• 29. Technical White Paper Vital Security™ for E-Mail Please note that some of the encoding methods are handled by Microsoft CDO, while other (such as MS/TNEF) are handled by Finjan code. This enables Vital Security for E-Mail to not depend on Microsoft’s MAPI library, which is somewhat limited, buggy in many cases, and also not distributable without the full office package. Also note that Vital Security for E-Mail is character-set neutral. It is able to handle messages in all character sets supported by Windows. This is due to the character-set support built inside the Microsoft CDO services. 4.3 Pro-Active Code Scanners 4.3.1 Code Scanning for Java, ActiveX and Scripts The actual code scanning that is performed by Vital Security for E-Mail depends on the type of code, as described in the following table: Mobile Code Type Scanning Action Java Each Java class is scanned separately and added to the active content list. The profile is then compared to policy and each class that violates the policy is stripped out of the message (the <APPLET> tag stays in place). In case of reference to an external link, Vital Security for E- Mail cannot scan the code, so the <APPLET> tag is stripped out, and a violation of ‘reference to external link’ is logged. When operating in emergency mode (server level setting), all <APPLET> tags are stripped out, without applying any code scanning. Note that Vital Security for E-Mail applies class-level scanning and NOT applet level scanning. This means that for applets that are constructed from multiple classes, Vital Security for E-Mail behaves differently from Vital Security for Web, and will create a profile for each class separately instead of one profile for the whole applet. Page 29 of 60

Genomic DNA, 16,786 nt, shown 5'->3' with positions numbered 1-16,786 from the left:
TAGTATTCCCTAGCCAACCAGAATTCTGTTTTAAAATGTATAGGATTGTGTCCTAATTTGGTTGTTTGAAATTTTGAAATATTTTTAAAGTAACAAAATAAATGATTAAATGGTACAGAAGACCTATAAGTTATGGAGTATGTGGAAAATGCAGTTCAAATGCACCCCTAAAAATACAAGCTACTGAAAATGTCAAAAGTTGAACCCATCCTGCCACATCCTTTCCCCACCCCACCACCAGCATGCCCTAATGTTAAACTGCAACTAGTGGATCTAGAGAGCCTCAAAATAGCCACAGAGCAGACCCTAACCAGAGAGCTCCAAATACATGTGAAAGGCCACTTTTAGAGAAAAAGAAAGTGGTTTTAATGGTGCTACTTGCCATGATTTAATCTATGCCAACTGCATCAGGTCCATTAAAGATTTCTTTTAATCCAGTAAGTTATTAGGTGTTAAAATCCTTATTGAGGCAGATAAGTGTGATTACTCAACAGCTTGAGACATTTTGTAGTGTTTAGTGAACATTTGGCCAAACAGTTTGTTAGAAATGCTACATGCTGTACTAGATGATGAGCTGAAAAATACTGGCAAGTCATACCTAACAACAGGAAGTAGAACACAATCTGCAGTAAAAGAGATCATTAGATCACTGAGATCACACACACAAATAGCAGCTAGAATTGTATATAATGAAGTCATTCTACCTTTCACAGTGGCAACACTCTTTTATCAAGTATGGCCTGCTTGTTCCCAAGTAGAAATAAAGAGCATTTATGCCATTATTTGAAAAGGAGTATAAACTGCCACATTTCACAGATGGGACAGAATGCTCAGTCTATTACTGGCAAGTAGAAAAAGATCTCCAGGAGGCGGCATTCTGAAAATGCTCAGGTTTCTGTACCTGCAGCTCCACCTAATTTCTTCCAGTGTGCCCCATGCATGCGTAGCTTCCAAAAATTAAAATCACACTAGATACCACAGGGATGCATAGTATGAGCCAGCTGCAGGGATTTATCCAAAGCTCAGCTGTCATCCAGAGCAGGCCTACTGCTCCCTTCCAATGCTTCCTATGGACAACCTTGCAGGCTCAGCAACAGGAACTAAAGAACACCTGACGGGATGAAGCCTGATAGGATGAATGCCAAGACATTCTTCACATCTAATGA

• 30. Technical White Paper Vital Security™ for E-Mail Mobile Code Type Scanning Action ActiveX Each ActiveX control is scanned and added to the active content list. The profile is then compared to policy and each class that violates the policy is stripped out of the message (the <OBJECT> tag stays in place). As in the case of Java, references to external links cannot be scanned, so the <OBJECT> tag is stripped out and a violation of ‘reference to external link’ is logged. When operating in emergency mode (server level setting), all <OBJECT> tags are stripped out, without applying any code scanning. Scripts <SCRIPT> tags and script attachments are scanned and profile is compared to policy. When blocking a <SCRIPT> tag, all subsequent script tags on the same HTML file are also stripped out (to prevent user errors of cross referencing between tags). As in the case of Java and ActiveX, links to external scripts that cannot be scanned, are stripped out. 4.3.2 Handling Executables Vital Security for E-Mail can be configured to either block or allow executable attachments. Executables are not scanned for profile, but they are, of course, scanned for known viruses. The list of files that are assumed to be executables, and are passed through the executable type detector, is configurable via the console. In order to verify that a file is actually an executable, Vital Security for E-Mail analyses the binary structure of such files and blocks them, only if they are detected as a real executables. One exception is .COM files, which cannot be analyzed, so they are always blocked if policy is set to block executables. 4.3.3 Handling Documents Vital Security for E-Mail has an advanced document filtering engine that is capable of blocking either simple document attachments, or blocking documents only when they are going to be automatically launched by the e-mail client. In simple blocking mode, Vital Security can be configured to block any document by its extension, as well as by its MIME type. In e-mail messages, the MIME type of a document is mapped to the MIME headers of the e-mail message that are part of the standard SMTP headers. Vital Security for E-Mail can block all documents of a specified MIME type, and wildcards can be used to block families of documents (for example, to block all audio files, you could set Vital Security for E-Mail Page 30 of 60